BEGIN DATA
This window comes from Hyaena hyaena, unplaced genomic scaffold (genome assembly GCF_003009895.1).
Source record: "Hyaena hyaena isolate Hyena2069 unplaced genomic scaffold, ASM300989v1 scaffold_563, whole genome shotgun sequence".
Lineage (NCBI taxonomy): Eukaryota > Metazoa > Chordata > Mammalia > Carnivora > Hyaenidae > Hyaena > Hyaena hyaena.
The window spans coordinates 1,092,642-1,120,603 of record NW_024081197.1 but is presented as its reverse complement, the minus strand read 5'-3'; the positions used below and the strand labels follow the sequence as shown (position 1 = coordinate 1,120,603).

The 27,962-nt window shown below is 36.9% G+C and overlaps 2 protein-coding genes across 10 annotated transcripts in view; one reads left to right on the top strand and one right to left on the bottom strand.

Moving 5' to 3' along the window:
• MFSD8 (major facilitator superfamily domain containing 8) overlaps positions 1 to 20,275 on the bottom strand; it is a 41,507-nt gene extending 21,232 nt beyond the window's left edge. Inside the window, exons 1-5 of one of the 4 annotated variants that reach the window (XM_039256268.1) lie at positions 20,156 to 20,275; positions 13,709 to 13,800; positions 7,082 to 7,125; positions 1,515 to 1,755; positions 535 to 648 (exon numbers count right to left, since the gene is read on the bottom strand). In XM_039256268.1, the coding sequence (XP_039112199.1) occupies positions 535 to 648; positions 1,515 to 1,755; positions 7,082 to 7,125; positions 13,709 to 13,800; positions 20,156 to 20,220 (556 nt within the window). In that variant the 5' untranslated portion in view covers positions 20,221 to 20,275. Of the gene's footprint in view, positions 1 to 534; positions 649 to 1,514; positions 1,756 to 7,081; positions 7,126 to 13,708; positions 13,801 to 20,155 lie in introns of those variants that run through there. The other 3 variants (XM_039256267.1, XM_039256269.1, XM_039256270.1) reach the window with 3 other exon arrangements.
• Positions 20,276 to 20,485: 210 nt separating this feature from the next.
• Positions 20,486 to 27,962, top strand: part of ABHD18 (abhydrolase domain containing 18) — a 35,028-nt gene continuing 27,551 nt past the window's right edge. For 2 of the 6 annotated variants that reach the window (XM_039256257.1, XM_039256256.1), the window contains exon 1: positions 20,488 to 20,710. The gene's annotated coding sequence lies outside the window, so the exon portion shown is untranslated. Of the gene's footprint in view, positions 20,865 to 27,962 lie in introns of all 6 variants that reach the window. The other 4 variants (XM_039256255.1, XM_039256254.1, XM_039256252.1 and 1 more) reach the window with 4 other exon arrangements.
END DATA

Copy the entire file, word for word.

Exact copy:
This window comes from Hyaena hyaena, unplaced genomic scaffold (genome assembly GCF_003009895.1).
Source record: "Hyaena hyaena isolate Hyena2069 unplaced genomic scaffold, ASM300989v1 scaffold_563, whole genome shotgun sequence".
Lineage (NCBI taxonomy): Eukaryota > Metazoa > Chordata > Mammalia > Carnivora > Hyaenidae > Hyaena > Hyaena hyaena.
The window spans coordinates 1,092,642-1,120,603 of record NW_024081197.1 but is presented as its reverse complement, the minus strand read 5'-3'; the positions used below and the strand labels follow the sequence as shown (position 1 = coordinate 1,120,603).

The 27,962-nt window shown below is 36.9% G+C and overlaps 2 protein-coding genes across 10 annotated transcripts in view; one reads left to right on the top strand and one right to left on the bottom strand.

Moving 5' to 3' along the window:
• MFSD8 (major facilitator superfamily domain containing 8) overlaps positions 1 to 20,275 on the bottom strand; it is a 41,507-nt gene extending 21,232 nt beyond the window's left edge. Inside the window, exons 1-5 of one of the 4 annotated variants that reach the window (XM_039256268.1) lie at positions 20,156 to 20,275; positions 13,709 to 13,800; positions 7,082 to 7,125; positions 1,515 to 1,755; positions 535 to 648 (exon numbers count right to left, since the gene is read on the bottom strand). In XM_039256268.1, the coding sequence (XP_039112199.1) occupies positions 535 to 648; positions 1,515 to 1,755; positions 7,082 to 7,125; positions 13,709 to 13,800; positions 20,156 to 20,220 (556 nt within the window). In that variant the 5' untranslated portion in view covers positions 20,221 to 20,275. Of the gene's footprint in view, positions 1 to 534; positions 649 to 1,514; positions 1,756 to 7,081; positions 7,126 to 13,708; positions 13,801 to 20,155 lie in introns of those variants that run through there. The other 3 variants (XM_039256267.1, XM_039256269.1, XM_039256270.1) reach the window with 3 other exon arrangements.
• Positions 20,276 to 20,485: 210 nt separating this feature from the next.
• Positions 20,486 to 27,962, top strand: part of ABHD18 (abhydrolase domain containing 18) — a 35,028-nt gene continuing 27,551 nt past the window's right edge. For 2 of the 6 annotated variants that reach the window (XM_039256257.1, XM_039256256.1), the window contains exon 1: positions 20,488 to 20,710. The gene's annotated coding sequence lies outside the window, so the exon portion shown is untranslated. Of the gene's footprint in view, positions 20,865 to 27,962 lie in introns of all 6 variants that reach the window. The other 4 variants (XM_039256255.1, XM_039256254.1, XM_039256252.1 and 1 more) reach the window with 4 other exon arrangements.